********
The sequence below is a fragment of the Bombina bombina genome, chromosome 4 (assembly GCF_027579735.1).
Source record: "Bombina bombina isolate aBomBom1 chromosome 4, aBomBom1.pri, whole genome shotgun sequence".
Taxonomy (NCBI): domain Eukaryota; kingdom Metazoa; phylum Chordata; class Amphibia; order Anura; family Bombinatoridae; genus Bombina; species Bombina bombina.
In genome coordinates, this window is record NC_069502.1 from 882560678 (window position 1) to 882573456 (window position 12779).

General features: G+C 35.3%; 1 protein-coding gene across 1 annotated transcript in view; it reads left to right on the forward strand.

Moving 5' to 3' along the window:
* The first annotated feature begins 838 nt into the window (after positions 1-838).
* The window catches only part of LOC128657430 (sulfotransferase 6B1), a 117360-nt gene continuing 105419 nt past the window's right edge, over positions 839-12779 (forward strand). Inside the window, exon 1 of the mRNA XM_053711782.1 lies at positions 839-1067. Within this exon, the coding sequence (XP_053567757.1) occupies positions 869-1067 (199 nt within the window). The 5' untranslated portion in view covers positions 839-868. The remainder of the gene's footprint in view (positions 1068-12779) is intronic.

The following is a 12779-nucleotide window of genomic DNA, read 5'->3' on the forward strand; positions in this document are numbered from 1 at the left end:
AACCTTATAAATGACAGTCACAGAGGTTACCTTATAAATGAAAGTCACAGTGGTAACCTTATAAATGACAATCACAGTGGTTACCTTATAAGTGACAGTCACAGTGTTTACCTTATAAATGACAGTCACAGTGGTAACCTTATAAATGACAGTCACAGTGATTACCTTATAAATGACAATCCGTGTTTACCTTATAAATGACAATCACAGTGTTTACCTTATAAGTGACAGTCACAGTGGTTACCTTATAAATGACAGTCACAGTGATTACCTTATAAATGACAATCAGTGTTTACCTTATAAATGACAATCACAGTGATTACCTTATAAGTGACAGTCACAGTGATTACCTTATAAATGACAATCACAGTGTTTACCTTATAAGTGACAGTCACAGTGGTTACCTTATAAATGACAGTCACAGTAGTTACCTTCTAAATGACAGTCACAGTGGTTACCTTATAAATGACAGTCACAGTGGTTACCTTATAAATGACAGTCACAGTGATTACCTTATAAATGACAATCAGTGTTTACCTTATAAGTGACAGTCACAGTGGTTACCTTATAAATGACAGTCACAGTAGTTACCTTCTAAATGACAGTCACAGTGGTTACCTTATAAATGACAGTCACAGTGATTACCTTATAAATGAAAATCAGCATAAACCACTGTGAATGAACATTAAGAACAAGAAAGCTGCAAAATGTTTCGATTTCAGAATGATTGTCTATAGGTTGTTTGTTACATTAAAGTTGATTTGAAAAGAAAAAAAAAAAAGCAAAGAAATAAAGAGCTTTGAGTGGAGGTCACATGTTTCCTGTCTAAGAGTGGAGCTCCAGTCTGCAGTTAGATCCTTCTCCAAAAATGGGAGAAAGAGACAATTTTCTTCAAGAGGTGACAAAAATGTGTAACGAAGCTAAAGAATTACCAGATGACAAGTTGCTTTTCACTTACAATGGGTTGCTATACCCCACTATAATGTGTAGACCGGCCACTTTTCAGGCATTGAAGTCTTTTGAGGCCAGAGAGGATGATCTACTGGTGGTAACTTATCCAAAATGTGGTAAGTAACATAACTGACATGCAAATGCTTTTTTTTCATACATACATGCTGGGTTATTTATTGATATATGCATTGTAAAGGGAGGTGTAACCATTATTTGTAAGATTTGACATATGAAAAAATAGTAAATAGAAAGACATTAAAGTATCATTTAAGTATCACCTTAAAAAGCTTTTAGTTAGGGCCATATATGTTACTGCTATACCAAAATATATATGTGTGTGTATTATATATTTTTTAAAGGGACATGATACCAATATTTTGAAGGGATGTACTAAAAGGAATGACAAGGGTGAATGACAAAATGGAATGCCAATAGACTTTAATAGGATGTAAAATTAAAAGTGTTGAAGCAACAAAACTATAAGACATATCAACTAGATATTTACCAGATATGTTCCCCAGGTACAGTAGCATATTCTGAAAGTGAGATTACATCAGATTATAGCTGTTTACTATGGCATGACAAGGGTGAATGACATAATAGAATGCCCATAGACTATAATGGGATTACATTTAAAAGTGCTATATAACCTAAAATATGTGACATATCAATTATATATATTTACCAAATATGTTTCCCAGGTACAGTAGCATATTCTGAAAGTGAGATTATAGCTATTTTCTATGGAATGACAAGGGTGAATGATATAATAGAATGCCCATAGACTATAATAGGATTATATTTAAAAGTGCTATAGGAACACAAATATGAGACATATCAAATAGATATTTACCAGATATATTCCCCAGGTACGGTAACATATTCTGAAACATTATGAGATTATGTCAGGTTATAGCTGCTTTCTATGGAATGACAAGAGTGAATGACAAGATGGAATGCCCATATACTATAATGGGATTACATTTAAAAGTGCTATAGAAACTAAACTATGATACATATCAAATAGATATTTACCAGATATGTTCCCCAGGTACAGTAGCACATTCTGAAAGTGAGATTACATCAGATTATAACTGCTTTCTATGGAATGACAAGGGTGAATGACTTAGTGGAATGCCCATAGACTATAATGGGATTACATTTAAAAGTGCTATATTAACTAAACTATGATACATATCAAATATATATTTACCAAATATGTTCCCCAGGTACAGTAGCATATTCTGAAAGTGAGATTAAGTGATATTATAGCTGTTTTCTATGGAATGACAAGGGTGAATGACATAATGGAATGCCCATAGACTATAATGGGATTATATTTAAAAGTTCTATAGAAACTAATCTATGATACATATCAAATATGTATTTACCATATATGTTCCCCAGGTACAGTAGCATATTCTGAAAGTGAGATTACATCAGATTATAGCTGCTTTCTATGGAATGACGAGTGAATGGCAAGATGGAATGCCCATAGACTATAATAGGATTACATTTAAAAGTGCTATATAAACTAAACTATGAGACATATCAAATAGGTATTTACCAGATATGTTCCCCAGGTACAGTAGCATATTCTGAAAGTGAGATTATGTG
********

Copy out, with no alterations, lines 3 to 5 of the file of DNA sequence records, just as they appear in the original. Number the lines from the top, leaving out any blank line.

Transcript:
Taxonomy (NCBI): domain Eukaryota; kingdom Metazoa; phylum Chordata; class Amphibia; order Anura; family Bombinatoridae; genus Bombina; species Bombina bombina.
In genome coordinates, this window is record NC_069502.1 from 882560678 (window position 1) to 882573456 (window position 12779).

General features: G+C 35.3%; 1 protein-coding gene across 1 annotated transcript in view; it reads left to right on the forward strand.